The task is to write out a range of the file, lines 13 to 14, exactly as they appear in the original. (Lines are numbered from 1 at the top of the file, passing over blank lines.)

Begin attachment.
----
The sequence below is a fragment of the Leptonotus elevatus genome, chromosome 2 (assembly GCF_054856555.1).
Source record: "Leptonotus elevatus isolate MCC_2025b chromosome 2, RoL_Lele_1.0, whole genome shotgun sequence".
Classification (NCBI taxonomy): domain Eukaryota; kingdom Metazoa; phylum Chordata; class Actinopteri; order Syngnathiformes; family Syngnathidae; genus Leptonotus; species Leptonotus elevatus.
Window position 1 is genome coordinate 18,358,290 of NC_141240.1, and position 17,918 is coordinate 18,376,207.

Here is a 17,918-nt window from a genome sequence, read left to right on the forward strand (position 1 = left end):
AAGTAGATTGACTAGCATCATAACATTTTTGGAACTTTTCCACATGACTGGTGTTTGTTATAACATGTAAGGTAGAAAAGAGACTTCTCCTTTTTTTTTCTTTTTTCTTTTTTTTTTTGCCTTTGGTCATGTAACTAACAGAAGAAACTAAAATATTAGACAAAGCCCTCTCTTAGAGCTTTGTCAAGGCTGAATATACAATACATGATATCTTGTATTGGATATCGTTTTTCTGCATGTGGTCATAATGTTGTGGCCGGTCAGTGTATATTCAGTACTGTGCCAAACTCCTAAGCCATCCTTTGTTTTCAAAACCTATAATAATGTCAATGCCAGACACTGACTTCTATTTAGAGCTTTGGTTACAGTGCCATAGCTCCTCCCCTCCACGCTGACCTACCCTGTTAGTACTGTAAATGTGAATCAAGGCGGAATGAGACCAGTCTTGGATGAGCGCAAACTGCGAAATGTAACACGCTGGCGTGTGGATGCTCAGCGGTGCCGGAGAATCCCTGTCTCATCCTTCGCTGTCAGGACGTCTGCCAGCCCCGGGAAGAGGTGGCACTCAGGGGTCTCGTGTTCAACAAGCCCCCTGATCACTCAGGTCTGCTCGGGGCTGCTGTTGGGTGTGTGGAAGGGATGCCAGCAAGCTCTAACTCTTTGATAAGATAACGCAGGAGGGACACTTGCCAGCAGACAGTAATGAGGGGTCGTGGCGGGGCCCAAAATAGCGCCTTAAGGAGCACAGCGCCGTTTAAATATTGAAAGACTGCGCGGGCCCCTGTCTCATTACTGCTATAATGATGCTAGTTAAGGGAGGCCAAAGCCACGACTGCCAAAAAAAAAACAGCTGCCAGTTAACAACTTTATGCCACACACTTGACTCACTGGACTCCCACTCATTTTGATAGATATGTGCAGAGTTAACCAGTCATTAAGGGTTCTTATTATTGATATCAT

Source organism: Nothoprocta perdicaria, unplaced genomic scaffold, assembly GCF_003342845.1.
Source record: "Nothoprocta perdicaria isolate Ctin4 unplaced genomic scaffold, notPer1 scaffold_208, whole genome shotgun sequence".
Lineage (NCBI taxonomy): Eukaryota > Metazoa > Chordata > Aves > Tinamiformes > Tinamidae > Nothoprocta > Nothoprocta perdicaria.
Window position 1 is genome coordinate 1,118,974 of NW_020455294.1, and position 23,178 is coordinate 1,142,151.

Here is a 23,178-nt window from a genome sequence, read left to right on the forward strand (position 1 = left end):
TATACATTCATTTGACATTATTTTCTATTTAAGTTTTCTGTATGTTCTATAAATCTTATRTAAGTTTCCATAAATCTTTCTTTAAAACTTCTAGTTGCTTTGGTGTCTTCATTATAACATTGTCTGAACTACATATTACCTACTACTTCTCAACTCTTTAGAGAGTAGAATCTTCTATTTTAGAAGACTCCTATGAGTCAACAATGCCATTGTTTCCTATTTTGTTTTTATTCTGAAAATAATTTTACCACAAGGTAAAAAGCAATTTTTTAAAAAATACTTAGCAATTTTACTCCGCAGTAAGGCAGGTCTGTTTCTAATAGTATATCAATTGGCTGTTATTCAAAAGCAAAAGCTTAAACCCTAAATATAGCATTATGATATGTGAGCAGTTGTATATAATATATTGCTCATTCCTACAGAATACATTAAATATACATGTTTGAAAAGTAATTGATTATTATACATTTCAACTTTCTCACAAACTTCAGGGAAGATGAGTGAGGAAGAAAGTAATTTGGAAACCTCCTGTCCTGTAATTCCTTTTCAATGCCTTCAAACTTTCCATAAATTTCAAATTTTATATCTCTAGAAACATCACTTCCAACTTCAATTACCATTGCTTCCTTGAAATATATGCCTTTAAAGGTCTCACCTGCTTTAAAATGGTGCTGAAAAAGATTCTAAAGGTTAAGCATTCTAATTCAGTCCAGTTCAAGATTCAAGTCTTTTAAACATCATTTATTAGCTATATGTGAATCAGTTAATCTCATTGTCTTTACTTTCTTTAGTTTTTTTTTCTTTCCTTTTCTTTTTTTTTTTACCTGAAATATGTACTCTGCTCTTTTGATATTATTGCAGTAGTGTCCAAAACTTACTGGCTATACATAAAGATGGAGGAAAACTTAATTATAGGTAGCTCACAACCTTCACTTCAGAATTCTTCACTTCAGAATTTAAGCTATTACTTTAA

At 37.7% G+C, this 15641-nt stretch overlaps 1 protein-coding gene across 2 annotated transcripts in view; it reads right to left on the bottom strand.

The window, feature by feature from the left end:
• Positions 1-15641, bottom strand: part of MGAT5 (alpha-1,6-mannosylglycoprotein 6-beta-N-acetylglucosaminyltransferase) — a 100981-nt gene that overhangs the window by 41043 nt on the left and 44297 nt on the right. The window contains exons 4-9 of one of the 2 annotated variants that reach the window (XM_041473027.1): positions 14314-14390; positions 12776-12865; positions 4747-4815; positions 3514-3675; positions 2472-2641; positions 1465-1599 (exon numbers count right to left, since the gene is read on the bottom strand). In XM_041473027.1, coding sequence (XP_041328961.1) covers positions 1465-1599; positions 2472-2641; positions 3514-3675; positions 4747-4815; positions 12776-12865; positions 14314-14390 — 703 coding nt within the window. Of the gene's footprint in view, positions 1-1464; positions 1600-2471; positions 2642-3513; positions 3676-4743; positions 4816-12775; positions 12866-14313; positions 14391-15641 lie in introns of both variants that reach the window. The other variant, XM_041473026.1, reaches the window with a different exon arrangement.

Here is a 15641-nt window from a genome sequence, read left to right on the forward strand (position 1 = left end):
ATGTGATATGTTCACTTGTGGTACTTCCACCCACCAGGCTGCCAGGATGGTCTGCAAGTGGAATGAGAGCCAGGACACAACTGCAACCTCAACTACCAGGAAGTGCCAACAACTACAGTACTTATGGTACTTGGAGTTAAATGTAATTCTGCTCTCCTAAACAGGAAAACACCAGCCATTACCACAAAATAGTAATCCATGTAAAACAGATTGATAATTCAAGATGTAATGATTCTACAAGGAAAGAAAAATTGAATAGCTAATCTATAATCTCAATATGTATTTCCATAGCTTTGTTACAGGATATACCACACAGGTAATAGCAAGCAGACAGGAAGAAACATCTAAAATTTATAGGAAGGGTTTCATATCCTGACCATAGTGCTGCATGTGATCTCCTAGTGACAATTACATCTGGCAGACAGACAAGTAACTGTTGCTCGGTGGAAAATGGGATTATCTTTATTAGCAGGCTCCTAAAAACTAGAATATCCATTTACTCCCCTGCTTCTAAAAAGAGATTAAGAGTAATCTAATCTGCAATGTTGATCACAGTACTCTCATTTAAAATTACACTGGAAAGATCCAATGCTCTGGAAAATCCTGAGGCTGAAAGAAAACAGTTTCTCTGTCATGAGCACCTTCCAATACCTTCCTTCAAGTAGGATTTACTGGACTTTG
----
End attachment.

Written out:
At 37.7% G+C, this 15641-nt stretch overlaps 1 protein-coding gene across 2 annotated transcripts in view; it reads right to left on the bottom strand.

The window, feature by feature from the left end: